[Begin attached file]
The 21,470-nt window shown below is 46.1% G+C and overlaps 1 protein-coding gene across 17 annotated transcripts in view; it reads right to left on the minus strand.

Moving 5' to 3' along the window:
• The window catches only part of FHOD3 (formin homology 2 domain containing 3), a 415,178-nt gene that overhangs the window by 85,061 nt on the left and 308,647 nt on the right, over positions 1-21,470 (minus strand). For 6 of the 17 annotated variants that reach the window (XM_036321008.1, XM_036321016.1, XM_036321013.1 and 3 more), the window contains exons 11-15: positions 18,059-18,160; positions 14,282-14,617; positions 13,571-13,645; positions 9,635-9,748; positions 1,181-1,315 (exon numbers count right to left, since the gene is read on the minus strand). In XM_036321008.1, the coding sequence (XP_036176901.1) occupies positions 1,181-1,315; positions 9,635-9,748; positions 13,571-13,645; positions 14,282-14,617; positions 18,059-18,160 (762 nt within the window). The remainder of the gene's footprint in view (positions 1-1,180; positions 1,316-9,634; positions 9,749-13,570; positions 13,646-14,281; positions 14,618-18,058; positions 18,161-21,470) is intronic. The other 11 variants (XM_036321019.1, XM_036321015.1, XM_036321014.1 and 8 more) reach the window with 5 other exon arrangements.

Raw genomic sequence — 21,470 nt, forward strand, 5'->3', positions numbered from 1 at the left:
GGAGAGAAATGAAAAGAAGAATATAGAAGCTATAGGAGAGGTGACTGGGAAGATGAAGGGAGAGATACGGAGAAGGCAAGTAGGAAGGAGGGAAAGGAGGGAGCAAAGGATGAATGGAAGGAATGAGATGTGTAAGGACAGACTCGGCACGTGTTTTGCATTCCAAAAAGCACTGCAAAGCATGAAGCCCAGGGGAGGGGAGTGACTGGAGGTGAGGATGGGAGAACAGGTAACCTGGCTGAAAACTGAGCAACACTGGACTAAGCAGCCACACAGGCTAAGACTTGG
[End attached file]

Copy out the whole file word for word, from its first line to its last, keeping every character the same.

The 21,470-nt window shown below is 46.1% G+C and overlaps 1 protein-coding gene across 17 annotated transcripts in view; it reads right to left on the minus strand.

Moving 5' to 3' along the window:
• The window catches only part of FHOD3 (formin homology 2 domain containing 3), a 415,178-nt gene that overhangs the window by 85,061 nt on the left and 308,647 nt on the right, over positions 1-21,470 (minus strand). For 6 of the 17 annotated variants that reach the window (XM_036321008.1, XM_036321016.1, XM_036321013.1 and 3 more), the window contains exons 11-15: positions 18,059-18,160; positions 14,282-14,617; positions 13,571-13,645; positions 9,635-9,748; positions 1,181-1,315 (exon numbers count right to left, since the gene is read on the minus strand). In XM_036321008.1, the coding sequence (XP_036176901.1) occupies positions 1,181-1,315; positions 9,635-9,748; positions 13,571-13,645; positions 14,282-14,617; positions 18,059-18,160 (762 nt within the window). The remainder of the gene's footprint in view (positions 1-1,180; positions 1,316-9,634; positions 9,749-13,570; positions 13,646-14,281; positions 14,618-18,058; positions 18,161-21,470) is intronic. The other 11 variants (XM_036321019.1, XM_036321015.1, XM_036321014.1 and 8 more) reach the window with 5 other exon arrangements.

Raw genomic sequence — 21,470 nt, forward strand, 5'->3', positions numbered from 1 at the left:
GGAGAGAAATGAAAAGAAGAATATAGAAGCTATAGGAGAGGTGACTGGGAAGATGAAGGGAGAGATACGGAGAAGGCAAGTAGGAAGGAGGGAAAGGAGGGAGCAAAGGATGAATGGAAGGAATGAGATGTGTAAGGACAGACTCGGCACGTGTTTTGCATTCCAAAAAGCACTGCAAAGCATGAAGCCCAGGGGAGGGGAGTGACTGGAGGTGAGGATGGGAGAACAGGTAACCTGGCTGAAAACTGAGCAACACTGGACTAAGCAGCCACACAGGCTAAGACTTGG